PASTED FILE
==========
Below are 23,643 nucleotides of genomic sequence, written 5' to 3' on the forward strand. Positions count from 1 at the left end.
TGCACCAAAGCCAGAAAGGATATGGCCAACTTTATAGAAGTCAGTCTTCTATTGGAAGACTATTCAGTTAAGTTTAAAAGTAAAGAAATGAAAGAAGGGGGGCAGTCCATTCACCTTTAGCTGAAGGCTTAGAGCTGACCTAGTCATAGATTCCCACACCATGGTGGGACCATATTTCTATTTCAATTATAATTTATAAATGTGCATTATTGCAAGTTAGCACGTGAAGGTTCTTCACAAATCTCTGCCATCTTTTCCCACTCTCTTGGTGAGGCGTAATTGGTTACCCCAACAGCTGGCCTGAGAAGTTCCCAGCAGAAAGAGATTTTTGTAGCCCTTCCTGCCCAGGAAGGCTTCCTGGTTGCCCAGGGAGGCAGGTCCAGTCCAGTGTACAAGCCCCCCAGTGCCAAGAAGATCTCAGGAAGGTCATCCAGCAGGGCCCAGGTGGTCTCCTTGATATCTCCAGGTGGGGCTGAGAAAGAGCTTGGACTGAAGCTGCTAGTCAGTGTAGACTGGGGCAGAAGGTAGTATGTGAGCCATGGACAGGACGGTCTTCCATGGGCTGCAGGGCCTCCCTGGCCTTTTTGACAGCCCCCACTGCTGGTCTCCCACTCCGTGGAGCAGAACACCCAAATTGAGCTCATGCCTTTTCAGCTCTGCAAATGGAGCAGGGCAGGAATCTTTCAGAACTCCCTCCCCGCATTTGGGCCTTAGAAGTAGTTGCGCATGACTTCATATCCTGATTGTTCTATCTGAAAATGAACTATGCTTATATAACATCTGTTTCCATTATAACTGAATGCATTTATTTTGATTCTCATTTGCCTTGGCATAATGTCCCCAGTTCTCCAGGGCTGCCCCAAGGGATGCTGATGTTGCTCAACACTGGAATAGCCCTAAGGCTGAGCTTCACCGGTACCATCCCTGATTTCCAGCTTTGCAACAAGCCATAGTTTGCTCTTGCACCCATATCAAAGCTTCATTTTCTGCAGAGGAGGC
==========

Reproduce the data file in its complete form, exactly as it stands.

Below are 23,643 nucleotides of genomic sequence, written 5' to 3' on the forward strand. Positions count from 1 at the left end.
TGCACCAAAGCCAGAAAGGATATGGCCAACTTTATAGAAGTCAGTCTTCTATTGGAAGACTATTCAGTTAAGTTTAAAAGTAAAGAAATGAAAGAAGGGGGGCAGTCCATTCACCTTTAGCTGAAGGCTTAGAGCTGACCTAGTCATAGATTCCCACACCATGGTGGGACCATATTTCTATTTCAATTATAATTTATAAATGTGCATTATTGCAAGTTAGCACGTGAAGGTTCTTCACAAATCTCTGCCATCTTTTCCCACTCTCTTGGTGAGGCGTAATTGGTTACCCCAACAGCTGGCCTGAGAAGTTCCCAGCAGAAAGAGATTTTTGTAGCCCTTCCTGCCCAGGAAGGCTTCCTGGTTGCCCAGGGAGGCAGGTCCAGTCCAGTGTACAAGCCCCCCAGTGCCAAGAAGATCTCAGGAAGGTCATCCAGCAGGGCCCAGGTGGTCTCCTTGATATCTCCAGGTGGGGCTGAGAAAGAGCTTGGACTGAAGCTGCTAGTCAGTGTAGACTGGGGCAGAAGGTAGTATGTGAGCCATGGACAGGACGGTCTTCCATGGGCTGCAGGGCCTCCCTGGCCTTTTTGACAGCCCCCACTGCTGGTCTCCCACTCCGTGGAGCAGAACACCCAAATTGAGCTCATGCCTTTTCAGCTCTGCAAATGGAGCAGGGCAGGAATCTTTCAGAACTCCCTCCCCGCATTTGGGCCTTAGAAGTAGTTGCGCATGACTTCATATCCTGATTGTTCTATCTGAAAATGAACTATGCTTATATAACATCTGTTTCCATTATAACTGAATGCATTTATTTTGATTCTCATTTGCCTTGGCATAATGTCCCCAGTTCTCCAGGGCTGCCCCAAGGGATGCTGATGTTGCTCAACACTGGAATAGCCCTAAGGCTGAGCTTCACCGGTACCATCCCTGATTTCCAGCTTTGCAACAAGCCATAGTTTGCTCTTGCACCCATATCAAAGCTTCATTTTCTGCAGAGGAGGC